- When worn twice a day for a month, at home, tremor severity reduces by 89.5%
- After wearing the device just once, 65% of patients report tremor improvement
- One wear is also enough for 27% of sufferers to better carry out daily activities
- Device stimulates two key nerve networks in the wrist, disrupting tremors
- No participants had serious side effects; skin irritation went away on its own
A non-invasive nerve stimulator reduces hand tremors by nearly 90 percent, new research suggests.
When worn twice a day for a month, at home, the device reduces tremor severity by 89.5 percent, a study found today.
After wearing the wrist device just once, 65 per cent of patients report tremor improvement, while 27 percent feel better able to carry out everyday activities, the research adds.
The device stimulates two key nerve networks in the wrist, which causes tremors to be disrupted. It is unclear when the treatment may available.
Essential tremor affects the hands, head and voice, as well as impacting sufferers’ abilities to eat or write. Around four in 100 people over 40 in the UK suffer.
It affects more than seven million people in the US.
A non-invasive nerve stimulator reduces hand tremors by nearly 90 percent (stock)
WHAT ARE ESSENTIAL TREMORS?
An essential tremor is an uncontrollable shake in some part of the body, usually the hands.
The arms, head and lips may also be affected.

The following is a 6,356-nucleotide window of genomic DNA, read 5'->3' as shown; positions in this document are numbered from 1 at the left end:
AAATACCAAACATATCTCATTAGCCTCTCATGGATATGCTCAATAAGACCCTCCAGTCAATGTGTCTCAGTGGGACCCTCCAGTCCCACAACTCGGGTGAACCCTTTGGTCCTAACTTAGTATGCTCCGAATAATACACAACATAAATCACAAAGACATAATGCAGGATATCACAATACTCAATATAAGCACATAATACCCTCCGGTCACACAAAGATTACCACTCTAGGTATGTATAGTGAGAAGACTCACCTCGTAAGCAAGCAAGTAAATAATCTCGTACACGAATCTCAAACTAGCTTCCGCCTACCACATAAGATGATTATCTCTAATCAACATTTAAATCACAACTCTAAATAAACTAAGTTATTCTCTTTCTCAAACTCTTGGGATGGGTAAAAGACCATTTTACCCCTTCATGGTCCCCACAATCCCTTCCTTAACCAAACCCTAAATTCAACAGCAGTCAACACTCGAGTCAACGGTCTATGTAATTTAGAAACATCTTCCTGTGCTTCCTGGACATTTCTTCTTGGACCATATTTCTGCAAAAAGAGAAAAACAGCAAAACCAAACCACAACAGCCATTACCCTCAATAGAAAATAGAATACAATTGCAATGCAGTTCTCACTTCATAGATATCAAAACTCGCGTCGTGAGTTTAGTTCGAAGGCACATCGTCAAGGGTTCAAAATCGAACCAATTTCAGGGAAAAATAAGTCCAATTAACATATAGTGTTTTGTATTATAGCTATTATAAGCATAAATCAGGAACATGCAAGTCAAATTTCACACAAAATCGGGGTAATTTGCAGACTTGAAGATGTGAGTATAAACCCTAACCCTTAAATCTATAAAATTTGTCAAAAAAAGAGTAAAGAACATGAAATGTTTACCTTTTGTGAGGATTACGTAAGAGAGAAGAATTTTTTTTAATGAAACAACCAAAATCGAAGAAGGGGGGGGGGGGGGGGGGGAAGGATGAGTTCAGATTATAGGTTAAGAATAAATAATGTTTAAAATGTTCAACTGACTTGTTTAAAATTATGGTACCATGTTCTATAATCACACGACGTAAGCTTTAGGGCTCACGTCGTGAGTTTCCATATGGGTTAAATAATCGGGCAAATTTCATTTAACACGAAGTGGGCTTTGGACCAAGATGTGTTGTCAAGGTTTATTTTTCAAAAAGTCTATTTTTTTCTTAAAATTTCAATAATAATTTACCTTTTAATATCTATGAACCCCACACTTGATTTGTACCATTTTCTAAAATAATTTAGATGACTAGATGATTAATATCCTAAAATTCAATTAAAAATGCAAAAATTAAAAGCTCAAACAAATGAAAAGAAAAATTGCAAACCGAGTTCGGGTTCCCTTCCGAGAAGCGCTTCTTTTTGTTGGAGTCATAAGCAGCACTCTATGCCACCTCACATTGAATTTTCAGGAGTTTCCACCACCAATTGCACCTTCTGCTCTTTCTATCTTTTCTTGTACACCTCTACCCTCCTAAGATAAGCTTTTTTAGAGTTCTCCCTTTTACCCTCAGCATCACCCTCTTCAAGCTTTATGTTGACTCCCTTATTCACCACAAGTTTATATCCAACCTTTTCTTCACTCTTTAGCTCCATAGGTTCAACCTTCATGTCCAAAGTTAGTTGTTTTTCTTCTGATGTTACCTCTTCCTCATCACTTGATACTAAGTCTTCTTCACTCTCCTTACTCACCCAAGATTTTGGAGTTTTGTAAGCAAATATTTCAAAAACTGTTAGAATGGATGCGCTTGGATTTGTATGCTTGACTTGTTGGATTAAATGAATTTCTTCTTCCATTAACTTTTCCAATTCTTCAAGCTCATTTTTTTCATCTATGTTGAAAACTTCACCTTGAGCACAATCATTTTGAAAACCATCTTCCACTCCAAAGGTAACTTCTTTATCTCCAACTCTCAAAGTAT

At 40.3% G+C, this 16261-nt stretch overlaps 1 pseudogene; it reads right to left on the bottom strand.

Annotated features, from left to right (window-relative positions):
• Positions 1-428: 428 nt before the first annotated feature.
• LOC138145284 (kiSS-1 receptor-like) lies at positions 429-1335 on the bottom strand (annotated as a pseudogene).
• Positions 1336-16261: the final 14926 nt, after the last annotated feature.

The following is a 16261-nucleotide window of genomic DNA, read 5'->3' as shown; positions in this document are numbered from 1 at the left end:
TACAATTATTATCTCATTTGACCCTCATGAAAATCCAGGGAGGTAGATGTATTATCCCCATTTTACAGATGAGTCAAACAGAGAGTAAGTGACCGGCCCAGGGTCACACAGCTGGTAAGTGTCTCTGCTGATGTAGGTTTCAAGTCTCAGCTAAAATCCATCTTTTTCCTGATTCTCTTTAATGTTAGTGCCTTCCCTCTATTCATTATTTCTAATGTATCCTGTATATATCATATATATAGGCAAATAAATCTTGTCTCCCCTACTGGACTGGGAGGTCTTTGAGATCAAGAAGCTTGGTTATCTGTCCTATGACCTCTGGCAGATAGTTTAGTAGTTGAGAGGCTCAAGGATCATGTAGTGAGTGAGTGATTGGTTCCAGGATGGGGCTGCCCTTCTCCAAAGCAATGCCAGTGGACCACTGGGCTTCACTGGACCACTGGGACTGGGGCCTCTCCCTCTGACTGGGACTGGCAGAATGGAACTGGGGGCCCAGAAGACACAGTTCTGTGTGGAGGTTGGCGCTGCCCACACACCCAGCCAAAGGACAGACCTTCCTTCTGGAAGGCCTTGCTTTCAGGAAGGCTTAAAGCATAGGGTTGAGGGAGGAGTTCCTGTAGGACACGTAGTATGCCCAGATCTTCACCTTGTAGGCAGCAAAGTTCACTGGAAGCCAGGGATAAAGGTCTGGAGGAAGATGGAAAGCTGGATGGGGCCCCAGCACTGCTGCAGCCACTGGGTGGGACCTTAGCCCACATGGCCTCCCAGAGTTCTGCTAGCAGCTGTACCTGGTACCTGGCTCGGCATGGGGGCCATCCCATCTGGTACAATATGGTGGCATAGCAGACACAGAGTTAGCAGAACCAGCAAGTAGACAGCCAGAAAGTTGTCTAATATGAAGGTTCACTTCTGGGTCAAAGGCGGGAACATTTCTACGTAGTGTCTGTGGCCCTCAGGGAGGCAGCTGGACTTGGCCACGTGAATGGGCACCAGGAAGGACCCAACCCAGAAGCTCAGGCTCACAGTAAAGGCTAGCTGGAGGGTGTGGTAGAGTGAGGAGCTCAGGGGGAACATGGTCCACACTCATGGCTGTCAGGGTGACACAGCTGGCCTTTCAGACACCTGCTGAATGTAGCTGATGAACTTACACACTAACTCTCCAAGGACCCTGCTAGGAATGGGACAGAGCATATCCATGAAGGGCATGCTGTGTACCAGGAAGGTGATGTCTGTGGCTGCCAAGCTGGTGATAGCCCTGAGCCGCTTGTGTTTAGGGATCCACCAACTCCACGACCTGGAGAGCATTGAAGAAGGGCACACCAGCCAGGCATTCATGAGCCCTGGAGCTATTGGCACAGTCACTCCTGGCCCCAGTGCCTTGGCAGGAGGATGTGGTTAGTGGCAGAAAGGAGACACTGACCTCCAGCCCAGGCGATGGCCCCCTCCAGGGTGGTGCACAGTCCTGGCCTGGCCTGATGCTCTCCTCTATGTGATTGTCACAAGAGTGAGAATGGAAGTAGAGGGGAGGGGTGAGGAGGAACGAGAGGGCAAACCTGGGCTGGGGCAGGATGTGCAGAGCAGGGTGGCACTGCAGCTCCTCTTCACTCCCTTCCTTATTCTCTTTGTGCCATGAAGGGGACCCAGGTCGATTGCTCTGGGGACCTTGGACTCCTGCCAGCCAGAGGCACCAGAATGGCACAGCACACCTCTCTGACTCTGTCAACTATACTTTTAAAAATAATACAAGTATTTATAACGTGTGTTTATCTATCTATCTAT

Around four in 100 people over 40 in the UK, and more than seven million in the US, suffer from essential tremors.
Slight tremors are normal, and may occur if someone is stressed, anxious or angry due to increased adrenaline.
Drinking caffeine and age also increase the risk.
People should see their GP if their tremor worsens over time or affects their daily activities.
Medication can help to reduce shaking.
If the tremor affects the voicebox or head, injections may be required to block the nerves and relax muscles.
In rare cases, brain surgery may treat severe tremors that are not helped by medication.
Source: NHS Choices
‘Produced significant improvements’
Results further suggest none of the participants experienced serious side effects, with just three per cent who wore the device just once experiencing mild skin irritation or redness, which resolved without treatment.
Study author Dr Rajesh Pahwa said: ‘The study conducted in the clinic showed that treatment stimulation was safe and produced significant improvements in both physician-rated and patient-rated measures of tremor severity compared to sham stimulation.
‘Our research suggests that this non-invasive therapy may offer meaningful relief from the symptoms of hand tremor for people with essential tremor.’
The researchers add further studies are required that test the device in larger groups of patients over longer periods of time.
How the research was carried out
The researchers assessed an in-clinic study with 77 participants, as well as an at-home experiment with 61 patients.
All of the participants suffered from essential tremor.
For the in-clinic study, the participants underwent one session with either the treatment stimulation or a placebo that created the same sensation. This was applied to their more severe wrist.
The at-home study’s method was similar, however, those who received the treatment had a minimum of two sessions a day for up to one month.
In both trials, hand-tremor severity was assessed before and after the investigations by doctors.
The findings will be presented at the American Academy of Neurology’s annual meeting in LA.